As Lawrence Walters mentioned in his presentation at GDC, content restrictions across a variety of media types, games included, could be established in order to make everything "politically correct." These regulations would be based in large part on the "assume the worst intentions" attitude so many seem to be taking toward setting, character, and other story and design choices game developers are making. It's also, however, a step I can't imagine the Supreme Court would allow. Restricting what stories can be told, what settings can be used, and what the public can consume is a flagrant violation of First Amendment rights. Ultimately, as I mentioned in the debate, if you don't like content, then don't purchase it. Dollars dictate what is produced, not vice versa. If some games are truly offensive and not purchased, those kinds of games won't be made. If, on the other hand, these complaints are largely to get media attention or create a story on a slow news day, then we shouldn't be seeking government intervention in our free speech rights.
The second possibility of government intervention is one Jack Thompson presented. His theory is that games will be regulated under the Obama administration, not for content, but as a public health issue in response to the obesity epidemic, especially among childhood. Certainly, if you monitor the coverage of President Obama's comments on things like games, there is cause for some concern that he, too, is scapegoating games. To that end, this theory is certainly something that the industry and consumers need to keep an eye on in case of actual developments. However, from both a practical and an economic standpoint, I don't believe anything along these lines will happen.
First, let's examine this practically. How could government go about regulating games for public health? Well, they certainly can't come to our homes and turn off our gaming systems. I don't think I need to explain the list of Constitutional and legal arguments that prevent that from happening. The conspiracy theories related to the smart grid and the government's ability to control what is on and when it's on in your home are years, if not decades from even being possible in terms of infrastructure -- so that's out. About the only way to control what media gets into your home is at the point of sale. The problem is, there is no way the government can ban games altogether, and any more complex restrictions would likely fail as poorly disguised attempts to control speech. The more normative solution, especially in the US, is a word everyone hates: taxes.
When the government wants you to stop doing something, they tax it. Alcohol is taxed. Tobacco is taxed. Certain kinds of less-fuel efficient cars are taxed. In short, the theory is "fewer people buy things at a higher cost." And it's something that can be levied against both retail sales and digital downloads. But now we're getting back to the economics.
To put it bluntly: the economy is terrible right now. The idea that we're going to cripple one of the countries largest industries that is also one of our few global exports is tantamount to hoping the economy just fails. It's the reality that entertainment is our largest export, and to keep fighting the trade gap and keep people in the US employed, we need to continue producing things that are purchased both here and abroad. People in other countries may not be buying American cars, but they certainly are buying American films, movies, and video games.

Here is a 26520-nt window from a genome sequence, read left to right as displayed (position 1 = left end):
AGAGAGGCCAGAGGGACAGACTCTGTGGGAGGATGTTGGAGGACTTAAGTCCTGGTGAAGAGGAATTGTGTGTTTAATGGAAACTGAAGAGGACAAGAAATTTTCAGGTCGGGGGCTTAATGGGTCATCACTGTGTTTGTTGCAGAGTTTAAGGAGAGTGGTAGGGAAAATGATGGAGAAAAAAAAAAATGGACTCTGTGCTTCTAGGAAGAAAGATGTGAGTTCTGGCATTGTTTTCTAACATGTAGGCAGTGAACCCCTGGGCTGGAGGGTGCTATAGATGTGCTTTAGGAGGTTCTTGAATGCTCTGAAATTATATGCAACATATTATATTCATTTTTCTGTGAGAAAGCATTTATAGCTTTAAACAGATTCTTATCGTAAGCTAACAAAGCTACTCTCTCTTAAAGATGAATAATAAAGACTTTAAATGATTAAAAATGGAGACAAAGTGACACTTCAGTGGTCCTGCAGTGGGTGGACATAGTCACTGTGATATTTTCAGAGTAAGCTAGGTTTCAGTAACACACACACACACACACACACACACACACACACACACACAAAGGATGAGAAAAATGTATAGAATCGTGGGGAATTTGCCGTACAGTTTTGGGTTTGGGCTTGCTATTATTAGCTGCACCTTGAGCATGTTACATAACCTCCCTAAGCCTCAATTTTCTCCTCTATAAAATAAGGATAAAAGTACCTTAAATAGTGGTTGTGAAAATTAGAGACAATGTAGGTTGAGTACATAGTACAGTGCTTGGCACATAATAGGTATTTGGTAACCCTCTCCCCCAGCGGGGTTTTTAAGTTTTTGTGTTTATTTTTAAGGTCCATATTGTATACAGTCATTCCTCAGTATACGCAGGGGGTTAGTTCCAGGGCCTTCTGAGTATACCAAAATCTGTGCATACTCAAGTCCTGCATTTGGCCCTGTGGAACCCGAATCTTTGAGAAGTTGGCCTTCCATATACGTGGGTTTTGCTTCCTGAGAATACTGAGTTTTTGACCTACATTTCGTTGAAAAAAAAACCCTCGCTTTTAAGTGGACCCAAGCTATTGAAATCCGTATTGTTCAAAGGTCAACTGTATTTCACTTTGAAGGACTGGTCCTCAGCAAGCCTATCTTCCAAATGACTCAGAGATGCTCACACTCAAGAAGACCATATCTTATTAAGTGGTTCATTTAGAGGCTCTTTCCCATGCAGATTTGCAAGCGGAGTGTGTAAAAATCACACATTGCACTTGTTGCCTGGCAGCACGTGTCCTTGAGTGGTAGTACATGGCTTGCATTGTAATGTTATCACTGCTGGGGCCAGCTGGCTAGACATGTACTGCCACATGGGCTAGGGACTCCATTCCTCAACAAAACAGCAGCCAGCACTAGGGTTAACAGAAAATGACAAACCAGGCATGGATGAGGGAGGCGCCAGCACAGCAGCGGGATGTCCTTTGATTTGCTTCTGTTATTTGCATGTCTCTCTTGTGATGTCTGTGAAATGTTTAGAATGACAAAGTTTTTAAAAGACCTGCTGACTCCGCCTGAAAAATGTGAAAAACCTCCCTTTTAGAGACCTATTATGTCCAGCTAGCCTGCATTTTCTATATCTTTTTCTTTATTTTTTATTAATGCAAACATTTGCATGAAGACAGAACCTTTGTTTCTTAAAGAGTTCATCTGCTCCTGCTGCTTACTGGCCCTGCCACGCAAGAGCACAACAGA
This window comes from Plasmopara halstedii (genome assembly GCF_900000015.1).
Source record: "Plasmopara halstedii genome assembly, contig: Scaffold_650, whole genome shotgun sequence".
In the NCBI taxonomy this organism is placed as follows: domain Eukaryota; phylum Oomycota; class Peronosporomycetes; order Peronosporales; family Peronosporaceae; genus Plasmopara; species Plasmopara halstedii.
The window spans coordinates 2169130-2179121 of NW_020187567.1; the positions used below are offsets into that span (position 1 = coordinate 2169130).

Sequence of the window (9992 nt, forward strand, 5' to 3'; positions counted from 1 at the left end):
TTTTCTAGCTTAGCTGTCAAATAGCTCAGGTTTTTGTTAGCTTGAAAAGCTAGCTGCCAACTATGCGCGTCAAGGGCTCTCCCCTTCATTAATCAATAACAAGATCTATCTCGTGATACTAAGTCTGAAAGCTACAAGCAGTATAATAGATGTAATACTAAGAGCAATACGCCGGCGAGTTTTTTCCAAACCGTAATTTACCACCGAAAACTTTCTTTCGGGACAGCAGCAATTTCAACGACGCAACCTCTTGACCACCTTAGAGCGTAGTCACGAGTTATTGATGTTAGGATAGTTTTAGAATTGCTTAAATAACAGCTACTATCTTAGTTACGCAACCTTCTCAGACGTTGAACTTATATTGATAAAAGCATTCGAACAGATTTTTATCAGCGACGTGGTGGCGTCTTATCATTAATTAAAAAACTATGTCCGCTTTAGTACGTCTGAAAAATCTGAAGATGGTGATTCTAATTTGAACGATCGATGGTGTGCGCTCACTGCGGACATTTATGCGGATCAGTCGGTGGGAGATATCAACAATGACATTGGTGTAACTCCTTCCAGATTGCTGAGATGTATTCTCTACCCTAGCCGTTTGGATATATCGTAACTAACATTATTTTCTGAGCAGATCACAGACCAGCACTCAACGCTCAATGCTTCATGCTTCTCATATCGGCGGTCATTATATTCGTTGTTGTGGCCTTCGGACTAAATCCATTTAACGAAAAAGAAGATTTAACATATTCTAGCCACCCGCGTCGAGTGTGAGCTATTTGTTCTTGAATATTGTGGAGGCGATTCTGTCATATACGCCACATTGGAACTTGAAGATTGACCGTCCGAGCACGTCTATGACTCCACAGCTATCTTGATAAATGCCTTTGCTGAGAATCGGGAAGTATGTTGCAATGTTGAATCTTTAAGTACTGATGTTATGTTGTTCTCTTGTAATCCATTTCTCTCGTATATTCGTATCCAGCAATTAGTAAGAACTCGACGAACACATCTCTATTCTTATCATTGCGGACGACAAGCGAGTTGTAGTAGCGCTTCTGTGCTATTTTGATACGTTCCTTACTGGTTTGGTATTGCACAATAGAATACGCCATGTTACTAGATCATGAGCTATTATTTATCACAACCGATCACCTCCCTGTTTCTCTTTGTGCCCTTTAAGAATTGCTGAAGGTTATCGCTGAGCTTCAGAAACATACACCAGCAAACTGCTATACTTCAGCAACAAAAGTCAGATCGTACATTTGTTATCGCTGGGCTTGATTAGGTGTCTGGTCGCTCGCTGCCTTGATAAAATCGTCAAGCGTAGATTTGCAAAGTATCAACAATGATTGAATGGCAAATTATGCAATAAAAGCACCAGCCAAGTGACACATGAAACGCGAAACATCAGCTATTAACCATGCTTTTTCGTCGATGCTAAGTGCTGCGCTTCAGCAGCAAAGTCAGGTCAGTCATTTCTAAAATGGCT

Of course, perhaps I'm wrong. Perhaps the government's economists aren't paying attention, and the video game tax is coming as the only way they could possibly control our media consumption. I imagine the effect would be twofold: greatly increased used game sales and greatly increased downloadable elements. Of course, the former would drive the latter. If the tax is only on physical goods, then more games will move to digital downloads. If the tax is on the game, but not DLC, then the games will get smaller and likely less expensive, and the DLC will get more expansive and more expensive. This is all just part of the tax planning game. It could even get to the point where the main "game" is sold as a loss leader to get customers to buy DLC, where the profit ultimately rests. Of course, if DLC is taxed as well, someone (probably a lawyer like myself) will come up with a creative way to try to avoid the tax, I'm sure.
It's always difficult to predict what the government may or may not do, or how the courts may or may not rule. The system, however, relies on the vigilance of the public to ensure that our rights are not infringed. In this case, while our right to play may not sound like it's straight out of the Constitution, it is entangled with so many of our other rights that it does have some level of protection. The important thing is that we keep our eye on the activity of our government, because once a freedom is lost, it's far harder to regain. After all, the true check and balance in the US government isn't between the branches of government; it's between the people and the government.
Mark Methenitis is the Editor in Chief of the Law of the Game blog, which discusses legal issues in video games. Mr. Methenitis is also a licensed attorney in the state of Texas with Munck Carter, LLP, and a member of the Texas Bar Assoc., American Bar Assoc., and the International Game Developers Assoc., where he is a board member of the Dallas chapter. Opinions expressed in this column are his own. Reach him at: lawofthegame [AAT] gmail [DAWT] com.
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